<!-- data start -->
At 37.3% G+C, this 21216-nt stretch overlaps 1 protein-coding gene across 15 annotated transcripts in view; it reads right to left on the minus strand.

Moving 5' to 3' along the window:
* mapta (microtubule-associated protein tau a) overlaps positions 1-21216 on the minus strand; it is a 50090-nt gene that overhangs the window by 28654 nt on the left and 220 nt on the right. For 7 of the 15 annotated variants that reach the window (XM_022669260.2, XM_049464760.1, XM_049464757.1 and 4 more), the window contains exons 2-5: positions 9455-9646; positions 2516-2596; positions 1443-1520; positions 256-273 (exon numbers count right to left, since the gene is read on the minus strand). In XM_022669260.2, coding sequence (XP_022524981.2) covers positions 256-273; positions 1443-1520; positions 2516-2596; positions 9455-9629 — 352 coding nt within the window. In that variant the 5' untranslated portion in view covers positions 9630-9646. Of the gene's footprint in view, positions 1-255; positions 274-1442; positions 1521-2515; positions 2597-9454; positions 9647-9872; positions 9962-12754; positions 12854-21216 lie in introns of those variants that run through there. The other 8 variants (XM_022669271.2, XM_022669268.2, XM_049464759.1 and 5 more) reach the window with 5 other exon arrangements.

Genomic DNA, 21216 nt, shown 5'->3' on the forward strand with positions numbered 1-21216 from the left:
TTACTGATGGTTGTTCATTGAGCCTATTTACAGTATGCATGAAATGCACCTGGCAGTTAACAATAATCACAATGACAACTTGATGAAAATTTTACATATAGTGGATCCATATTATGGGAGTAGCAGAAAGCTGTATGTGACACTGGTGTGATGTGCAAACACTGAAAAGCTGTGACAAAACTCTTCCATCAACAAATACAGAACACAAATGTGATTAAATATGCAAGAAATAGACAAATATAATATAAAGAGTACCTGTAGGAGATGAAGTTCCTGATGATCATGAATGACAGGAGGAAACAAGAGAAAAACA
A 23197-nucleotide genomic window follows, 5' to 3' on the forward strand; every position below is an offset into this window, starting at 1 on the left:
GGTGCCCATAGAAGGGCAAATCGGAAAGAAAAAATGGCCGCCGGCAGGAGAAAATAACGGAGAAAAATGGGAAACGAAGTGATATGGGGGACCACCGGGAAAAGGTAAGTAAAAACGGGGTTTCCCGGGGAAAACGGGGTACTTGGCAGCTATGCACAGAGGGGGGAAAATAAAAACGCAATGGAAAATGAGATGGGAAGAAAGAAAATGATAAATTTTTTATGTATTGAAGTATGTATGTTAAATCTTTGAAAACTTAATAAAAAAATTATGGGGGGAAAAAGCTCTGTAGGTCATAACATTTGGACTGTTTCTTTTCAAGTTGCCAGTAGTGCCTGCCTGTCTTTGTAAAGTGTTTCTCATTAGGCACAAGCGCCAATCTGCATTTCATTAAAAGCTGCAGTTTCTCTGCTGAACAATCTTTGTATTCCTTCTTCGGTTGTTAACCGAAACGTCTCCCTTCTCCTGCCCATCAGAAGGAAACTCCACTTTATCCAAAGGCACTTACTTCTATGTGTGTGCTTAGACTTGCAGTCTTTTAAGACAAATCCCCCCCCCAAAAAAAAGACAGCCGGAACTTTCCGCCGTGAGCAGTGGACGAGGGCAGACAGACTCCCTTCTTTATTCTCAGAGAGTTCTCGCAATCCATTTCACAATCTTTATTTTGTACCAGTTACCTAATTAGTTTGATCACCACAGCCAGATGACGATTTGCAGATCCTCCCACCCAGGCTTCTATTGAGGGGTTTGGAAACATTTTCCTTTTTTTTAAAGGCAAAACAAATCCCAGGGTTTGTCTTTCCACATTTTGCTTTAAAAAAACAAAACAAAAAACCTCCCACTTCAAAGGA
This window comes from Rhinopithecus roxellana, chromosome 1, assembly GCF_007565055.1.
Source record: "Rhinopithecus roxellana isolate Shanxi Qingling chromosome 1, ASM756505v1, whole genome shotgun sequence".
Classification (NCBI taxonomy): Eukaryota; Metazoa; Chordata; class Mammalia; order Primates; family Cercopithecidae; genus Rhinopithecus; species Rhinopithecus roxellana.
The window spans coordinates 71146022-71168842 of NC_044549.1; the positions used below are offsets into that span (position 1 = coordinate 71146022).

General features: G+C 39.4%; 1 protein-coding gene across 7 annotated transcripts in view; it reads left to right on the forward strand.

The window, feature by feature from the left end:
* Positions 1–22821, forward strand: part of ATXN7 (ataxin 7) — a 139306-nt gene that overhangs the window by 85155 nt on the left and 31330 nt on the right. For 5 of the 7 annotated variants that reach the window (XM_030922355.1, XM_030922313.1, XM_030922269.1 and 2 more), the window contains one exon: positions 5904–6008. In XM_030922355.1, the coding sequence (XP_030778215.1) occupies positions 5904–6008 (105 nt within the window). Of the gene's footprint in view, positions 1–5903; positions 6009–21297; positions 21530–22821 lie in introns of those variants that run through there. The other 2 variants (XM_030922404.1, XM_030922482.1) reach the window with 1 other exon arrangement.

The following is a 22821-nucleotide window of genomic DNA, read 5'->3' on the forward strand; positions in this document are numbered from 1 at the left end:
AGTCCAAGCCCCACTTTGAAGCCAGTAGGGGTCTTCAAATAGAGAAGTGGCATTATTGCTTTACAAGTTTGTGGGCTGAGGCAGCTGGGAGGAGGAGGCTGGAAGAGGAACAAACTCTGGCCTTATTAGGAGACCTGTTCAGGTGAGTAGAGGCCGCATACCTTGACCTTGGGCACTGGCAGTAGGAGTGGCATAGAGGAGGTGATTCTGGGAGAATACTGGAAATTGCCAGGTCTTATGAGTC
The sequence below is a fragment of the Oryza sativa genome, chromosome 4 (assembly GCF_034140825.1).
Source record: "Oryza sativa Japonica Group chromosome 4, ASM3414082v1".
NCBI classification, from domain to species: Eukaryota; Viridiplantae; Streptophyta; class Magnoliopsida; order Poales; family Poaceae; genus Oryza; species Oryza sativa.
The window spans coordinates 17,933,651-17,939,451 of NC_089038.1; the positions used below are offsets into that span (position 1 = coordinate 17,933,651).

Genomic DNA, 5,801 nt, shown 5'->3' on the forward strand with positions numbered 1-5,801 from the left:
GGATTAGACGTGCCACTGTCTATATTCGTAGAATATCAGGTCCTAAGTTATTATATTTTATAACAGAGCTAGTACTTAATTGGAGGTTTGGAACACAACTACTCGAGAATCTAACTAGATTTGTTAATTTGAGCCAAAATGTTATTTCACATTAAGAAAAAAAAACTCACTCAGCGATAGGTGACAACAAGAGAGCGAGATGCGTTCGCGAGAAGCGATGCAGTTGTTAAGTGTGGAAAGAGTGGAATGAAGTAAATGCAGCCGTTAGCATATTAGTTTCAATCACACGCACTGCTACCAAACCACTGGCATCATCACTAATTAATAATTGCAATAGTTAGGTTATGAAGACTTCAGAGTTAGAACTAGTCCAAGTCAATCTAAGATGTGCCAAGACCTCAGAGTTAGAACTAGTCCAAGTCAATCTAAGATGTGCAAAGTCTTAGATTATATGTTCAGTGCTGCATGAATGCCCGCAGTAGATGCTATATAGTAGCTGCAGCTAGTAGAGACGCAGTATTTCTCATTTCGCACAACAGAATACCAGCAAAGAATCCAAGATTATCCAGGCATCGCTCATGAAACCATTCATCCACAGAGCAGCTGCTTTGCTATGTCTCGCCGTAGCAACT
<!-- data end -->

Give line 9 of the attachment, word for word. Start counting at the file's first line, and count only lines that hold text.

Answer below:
Source record: "Rhinopithecus roxellana isolate Shanxi Qingling chromosome 1, ASM756505v1, whole genome shotgun sequence".